Cardiovascular Health and Disease in the Context of COVID-19

Sidhant Umbrajkar, Rachel V. Stankowski, Shereif Rezkalla, Robert A. Kloner


First documented in China in early December 2019, the novel severe acute respiratory syndrome coronavirus 2 (SARS-CoV-2) spread rapidly and continues to test the strength of healthcare systems and public health programs all over the world. Underlying cardiovascular disease has been recognized as a risk factor for coronavirus disease 2019 (COVID-19)-related morbidity and mortality since the early days of the pandemic. In addition, evidence demonstrates cardiac and endothelial damage in somewhere between one-third and three-quarters of individuals with COVID-19, regardless of symptom severity. This damage is thought to be mediated by direct viral infection, immunopathology and hypoxemia with the additional possibility of exacerbation via medication-induced cardiotoxicity. Clinically, the cardiovascular consequences of COVID-19 may present as myocarditis with or without arrhythmia, endothelial dysfunction and thrombosis, acute coronary syndromes and heart failure. Presentation can vary widely and may or may not be typical of the condition in an individual without COVID-19. There is evidence to support the prognostic utility of cardiac biomarkers (e.g., cardiac troponin) and imaging studies (e.g., echocardiography, cardiac magnetic resonance imaging) in the context of COVID-19 and building evidence suggests that cardiovascular screening may be warranted even among those with asymptomatic or mild infection and those without traditional cardiovascular risk factors. In addition, evidence suggests the potential for long-term cardiovascular consequences for those who recover from COVID-19 with implications for the field of cardiology long into the future. Even among those without COVID-19, disruption of infrastructure and changes in human behavior as a result of the pandemic also have an upstream role in cardiovascular outcomes, which have already been documented in multiple locations. This review summarizes what is currently known regarding the pathogenic mechanisms of COVID-19-related cardiovascular injury and describes clinical cardiovascular presentations, prognostic indicators, recommendations for screening and treatment, and long-term cardiovascular consequences of infection. Ultimately, medical personnel must be vigilant in their attention to possible cardiovascular symptoms, take appropriate steps for clinical diagnosis and be prepared for long-term ramifications of myocardial injury sustained as a result of COVID-19.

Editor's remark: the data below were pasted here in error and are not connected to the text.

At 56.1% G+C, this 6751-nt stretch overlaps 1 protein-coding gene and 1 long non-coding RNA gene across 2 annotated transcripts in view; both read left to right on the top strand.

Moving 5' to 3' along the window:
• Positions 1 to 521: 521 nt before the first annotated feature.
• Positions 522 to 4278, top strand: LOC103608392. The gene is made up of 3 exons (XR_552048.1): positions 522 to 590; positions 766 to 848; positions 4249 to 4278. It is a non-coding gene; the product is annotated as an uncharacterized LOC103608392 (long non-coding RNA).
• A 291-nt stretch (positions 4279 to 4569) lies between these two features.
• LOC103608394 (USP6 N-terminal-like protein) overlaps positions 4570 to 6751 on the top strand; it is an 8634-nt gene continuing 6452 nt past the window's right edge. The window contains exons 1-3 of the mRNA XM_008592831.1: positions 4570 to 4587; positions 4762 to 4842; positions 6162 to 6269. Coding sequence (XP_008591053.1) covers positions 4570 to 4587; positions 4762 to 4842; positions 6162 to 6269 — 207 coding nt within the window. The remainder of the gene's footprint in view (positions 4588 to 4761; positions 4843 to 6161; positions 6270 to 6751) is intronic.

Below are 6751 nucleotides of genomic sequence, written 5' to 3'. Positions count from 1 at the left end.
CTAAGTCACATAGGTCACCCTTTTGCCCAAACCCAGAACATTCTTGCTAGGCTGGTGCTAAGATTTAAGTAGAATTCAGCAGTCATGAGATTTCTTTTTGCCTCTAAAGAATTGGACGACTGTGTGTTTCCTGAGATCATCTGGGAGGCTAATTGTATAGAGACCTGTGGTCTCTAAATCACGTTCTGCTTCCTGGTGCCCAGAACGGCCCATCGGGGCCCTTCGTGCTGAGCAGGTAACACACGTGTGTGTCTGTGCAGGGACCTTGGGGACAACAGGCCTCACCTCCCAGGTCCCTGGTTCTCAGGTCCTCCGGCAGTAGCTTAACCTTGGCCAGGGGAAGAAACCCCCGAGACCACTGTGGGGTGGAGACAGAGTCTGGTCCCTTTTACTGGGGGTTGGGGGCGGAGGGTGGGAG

Cardiol Res. 2021;12(2):67-79


COVID-19; SARS-CoV-2; Cardiovascular disease; Myocardial damage; Endothelial dysfunction; Viral infection; Inflammation

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